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National Black HIV/AIDS Awareness Day

February 7, is National Black HIV/AIDS Awareness Day and today marks the 11th year since the NBHAA was inaugurated by the CDC and five national organizations to bring awareness and provide help in the African American community for this crippling disease.

Though progress has been made, the numbers of  HIV/AIDS cases are still strikingly swayed in the black community.

African Americans make up about 14 percent of the U.S. population but account for half of new HIV diagnoses, according to new data from the Centers for Disease Control and Prevention.

African-Americans face the most severe burden of HIV in the United States, according to the Atlanta-based Centers for Disease Control and Prevention. At the end of 2007, blacks accounted for almost half – 46 percent – of people living with a diagnosis of HIV infection in the 37 states and five U.S.-dependent areas with long-term, confidential, name-based HIV reporting.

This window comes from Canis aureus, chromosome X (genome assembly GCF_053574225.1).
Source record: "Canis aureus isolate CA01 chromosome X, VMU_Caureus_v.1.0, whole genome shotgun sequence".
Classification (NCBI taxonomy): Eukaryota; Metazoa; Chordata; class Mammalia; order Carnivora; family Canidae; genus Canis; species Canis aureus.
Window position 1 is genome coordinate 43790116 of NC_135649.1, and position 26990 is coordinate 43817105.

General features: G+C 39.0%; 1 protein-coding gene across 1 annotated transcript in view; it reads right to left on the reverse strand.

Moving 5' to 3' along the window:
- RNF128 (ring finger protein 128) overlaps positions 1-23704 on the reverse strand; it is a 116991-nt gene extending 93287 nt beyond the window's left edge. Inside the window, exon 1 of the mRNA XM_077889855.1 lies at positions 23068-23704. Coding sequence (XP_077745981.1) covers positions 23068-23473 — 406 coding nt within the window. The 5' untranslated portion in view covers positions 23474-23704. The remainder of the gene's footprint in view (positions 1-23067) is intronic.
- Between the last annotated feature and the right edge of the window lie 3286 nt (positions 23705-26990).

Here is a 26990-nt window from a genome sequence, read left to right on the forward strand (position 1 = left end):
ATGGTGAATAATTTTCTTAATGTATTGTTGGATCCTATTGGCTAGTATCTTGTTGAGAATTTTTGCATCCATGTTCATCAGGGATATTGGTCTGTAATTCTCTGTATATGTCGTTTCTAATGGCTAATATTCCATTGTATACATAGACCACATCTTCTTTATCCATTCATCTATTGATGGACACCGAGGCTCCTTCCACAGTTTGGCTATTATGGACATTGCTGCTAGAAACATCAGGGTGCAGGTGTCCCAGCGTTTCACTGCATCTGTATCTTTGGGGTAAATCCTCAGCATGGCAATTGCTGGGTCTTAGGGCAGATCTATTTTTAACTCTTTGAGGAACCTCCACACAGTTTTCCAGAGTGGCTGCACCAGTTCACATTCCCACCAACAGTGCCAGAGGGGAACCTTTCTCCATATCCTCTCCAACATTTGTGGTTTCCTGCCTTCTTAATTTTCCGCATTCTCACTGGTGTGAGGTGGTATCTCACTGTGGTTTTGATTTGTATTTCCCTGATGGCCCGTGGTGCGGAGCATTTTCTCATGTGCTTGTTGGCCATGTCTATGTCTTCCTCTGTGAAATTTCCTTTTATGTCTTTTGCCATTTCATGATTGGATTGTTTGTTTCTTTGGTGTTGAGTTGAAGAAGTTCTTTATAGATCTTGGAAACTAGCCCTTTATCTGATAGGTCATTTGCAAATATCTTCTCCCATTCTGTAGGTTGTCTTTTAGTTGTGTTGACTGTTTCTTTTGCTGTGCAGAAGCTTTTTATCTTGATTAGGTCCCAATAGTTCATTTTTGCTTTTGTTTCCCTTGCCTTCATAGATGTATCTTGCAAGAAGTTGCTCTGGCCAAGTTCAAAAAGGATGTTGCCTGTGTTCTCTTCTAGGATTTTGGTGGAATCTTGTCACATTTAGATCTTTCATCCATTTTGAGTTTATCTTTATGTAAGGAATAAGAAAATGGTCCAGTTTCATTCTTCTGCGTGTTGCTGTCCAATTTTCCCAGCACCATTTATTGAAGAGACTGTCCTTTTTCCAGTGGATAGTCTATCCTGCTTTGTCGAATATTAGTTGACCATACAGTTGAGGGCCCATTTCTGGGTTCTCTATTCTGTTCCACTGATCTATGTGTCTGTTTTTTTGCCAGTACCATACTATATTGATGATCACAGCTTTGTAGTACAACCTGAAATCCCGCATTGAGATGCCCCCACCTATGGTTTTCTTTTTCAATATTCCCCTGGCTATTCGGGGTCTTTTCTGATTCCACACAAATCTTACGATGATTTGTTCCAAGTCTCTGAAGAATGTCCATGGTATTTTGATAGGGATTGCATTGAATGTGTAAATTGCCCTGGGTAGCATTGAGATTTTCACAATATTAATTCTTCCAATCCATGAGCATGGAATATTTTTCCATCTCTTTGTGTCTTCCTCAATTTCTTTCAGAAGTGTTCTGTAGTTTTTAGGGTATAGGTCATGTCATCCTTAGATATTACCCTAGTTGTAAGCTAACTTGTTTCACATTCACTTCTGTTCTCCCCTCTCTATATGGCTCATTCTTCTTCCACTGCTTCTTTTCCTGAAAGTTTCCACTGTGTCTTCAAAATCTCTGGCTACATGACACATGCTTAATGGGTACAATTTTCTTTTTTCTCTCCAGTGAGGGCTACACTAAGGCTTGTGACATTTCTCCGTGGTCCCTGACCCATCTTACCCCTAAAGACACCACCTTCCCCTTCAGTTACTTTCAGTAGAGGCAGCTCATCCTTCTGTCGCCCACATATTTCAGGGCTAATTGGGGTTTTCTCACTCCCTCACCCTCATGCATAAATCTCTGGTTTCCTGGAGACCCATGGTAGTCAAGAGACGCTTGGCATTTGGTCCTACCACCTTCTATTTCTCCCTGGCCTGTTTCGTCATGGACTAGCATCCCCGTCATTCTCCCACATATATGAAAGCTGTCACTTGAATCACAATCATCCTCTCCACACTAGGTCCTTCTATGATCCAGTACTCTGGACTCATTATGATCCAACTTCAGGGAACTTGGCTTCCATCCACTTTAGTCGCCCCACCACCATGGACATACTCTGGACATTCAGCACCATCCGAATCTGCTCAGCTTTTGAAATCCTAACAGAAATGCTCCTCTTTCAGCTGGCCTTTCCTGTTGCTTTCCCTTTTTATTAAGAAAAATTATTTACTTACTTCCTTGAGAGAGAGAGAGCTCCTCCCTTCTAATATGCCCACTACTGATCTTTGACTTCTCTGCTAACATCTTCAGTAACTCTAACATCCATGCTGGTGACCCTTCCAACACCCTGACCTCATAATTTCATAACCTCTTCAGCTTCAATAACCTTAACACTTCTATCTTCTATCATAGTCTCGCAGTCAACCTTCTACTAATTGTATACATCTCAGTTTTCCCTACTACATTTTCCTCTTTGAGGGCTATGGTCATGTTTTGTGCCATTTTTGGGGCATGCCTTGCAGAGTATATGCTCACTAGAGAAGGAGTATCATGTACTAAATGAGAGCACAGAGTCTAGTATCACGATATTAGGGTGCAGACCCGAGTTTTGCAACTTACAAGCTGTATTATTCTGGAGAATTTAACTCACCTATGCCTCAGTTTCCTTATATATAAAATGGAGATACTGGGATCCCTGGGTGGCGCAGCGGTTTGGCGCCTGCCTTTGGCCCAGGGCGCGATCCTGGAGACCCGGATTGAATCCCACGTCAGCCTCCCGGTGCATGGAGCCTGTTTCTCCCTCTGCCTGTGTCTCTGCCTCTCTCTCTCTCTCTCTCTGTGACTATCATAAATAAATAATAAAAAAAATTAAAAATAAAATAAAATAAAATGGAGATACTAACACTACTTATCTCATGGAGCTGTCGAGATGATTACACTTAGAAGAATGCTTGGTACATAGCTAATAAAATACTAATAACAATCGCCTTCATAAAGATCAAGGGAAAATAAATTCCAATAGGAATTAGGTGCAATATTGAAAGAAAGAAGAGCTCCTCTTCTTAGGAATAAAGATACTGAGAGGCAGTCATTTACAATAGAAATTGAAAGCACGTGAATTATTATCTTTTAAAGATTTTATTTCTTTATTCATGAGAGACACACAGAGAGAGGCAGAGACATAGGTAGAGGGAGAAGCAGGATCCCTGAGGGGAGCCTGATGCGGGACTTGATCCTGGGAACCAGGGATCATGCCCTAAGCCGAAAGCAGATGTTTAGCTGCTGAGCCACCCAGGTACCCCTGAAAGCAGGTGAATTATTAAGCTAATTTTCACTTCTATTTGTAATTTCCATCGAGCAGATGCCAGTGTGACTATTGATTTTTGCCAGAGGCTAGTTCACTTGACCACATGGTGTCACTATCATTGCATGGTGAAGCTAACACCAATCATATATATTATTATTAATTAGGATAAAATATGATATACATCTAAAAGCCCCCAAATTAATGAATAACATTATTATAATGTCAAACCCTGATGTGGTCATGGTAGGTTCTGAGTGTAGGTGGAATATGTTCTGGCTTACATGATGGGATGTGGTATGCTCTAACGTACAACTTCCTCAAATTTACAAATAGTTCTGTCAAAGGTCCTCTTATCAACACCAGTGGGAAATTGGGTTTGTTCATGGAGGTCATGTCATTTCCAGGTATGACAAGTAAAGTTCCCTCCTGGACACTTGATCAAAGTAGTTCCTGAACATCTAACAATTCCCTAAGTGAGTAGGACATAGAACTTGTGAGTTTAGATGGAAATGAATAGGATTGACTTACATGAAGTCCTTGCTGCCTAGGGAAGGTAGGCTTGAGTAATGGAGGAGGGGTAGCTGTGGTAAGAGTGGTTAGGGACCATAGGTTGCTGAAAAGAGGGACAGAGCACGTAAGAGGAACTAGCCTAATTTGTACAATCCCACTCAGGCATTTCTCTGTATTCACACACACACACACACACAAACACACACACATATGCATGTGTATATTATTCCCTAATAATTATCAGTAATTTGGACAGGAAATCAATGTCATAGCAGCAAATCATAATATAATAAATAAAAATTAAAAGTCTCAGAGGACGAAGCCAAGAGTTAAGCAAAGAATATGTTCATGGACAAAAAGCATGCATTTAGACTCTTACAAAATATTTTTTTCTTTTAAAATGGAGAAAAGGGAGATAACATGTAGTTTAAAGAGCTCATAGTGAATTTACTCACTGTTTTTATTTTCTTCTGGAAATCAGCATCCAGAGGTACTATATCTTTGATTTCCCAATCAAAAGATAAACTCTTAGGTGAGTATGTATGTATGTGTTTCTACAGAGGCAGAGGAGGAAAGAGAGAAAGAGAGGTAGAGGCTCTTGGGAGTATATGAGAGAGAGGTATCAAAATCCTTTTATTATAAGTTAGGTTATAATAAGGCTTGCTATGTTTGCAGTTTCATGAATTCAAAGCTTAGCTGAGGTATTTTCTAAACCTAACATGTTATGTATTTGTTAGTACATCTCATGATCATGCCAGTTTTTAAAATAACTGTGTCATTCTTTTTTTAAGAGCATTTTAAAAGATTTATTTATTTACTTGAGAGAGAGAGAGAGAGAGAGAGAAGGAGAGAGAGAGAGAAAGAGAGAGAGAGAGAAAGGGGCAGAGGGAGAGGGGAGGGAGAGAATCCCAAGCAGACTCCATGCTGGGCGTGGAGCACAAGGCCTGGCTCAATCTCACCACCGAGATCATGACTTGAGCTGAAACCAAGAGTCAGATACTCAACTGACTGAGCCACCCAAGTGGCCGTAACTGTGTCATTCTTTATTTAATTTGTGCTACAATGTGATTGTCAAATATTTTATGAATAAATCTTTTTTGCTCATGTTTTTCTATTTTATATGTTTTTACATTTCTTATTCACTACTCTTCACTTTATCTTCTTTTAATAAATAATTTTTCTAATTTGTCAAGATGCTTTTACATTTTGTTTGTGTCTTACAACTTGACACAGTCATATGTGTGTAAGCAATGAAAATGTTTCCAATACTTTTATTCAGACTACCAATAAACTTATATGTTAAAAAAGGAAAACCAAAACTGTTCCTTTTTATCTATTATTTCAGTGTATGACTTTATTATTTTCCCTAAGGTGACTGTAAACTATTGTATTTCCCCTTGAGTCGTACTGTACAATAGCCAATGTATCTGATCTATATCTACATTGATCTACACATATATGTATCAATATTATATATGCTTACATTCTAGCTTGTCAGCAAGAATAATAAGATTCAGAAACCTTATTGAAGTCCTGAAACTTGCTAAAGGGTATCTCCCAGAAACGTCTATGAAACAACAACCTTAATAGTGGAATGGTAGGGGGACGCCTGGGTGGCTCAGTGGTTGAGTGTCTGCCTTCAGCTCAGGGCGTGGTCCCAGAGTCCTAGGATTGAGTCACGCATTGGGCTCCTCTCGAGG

In 2006, African-Americans accounted for 45 percent of new infections in the 50 states and the District of Columbia, the CDC reports.

New HIV infections among blacks overall have been roughly stable since the early 1990s, compared with other races and ethnicities, but they continue to account for a higher proportion of cases at all stages of HIV—from new infections to deaths.

Go Get Tested!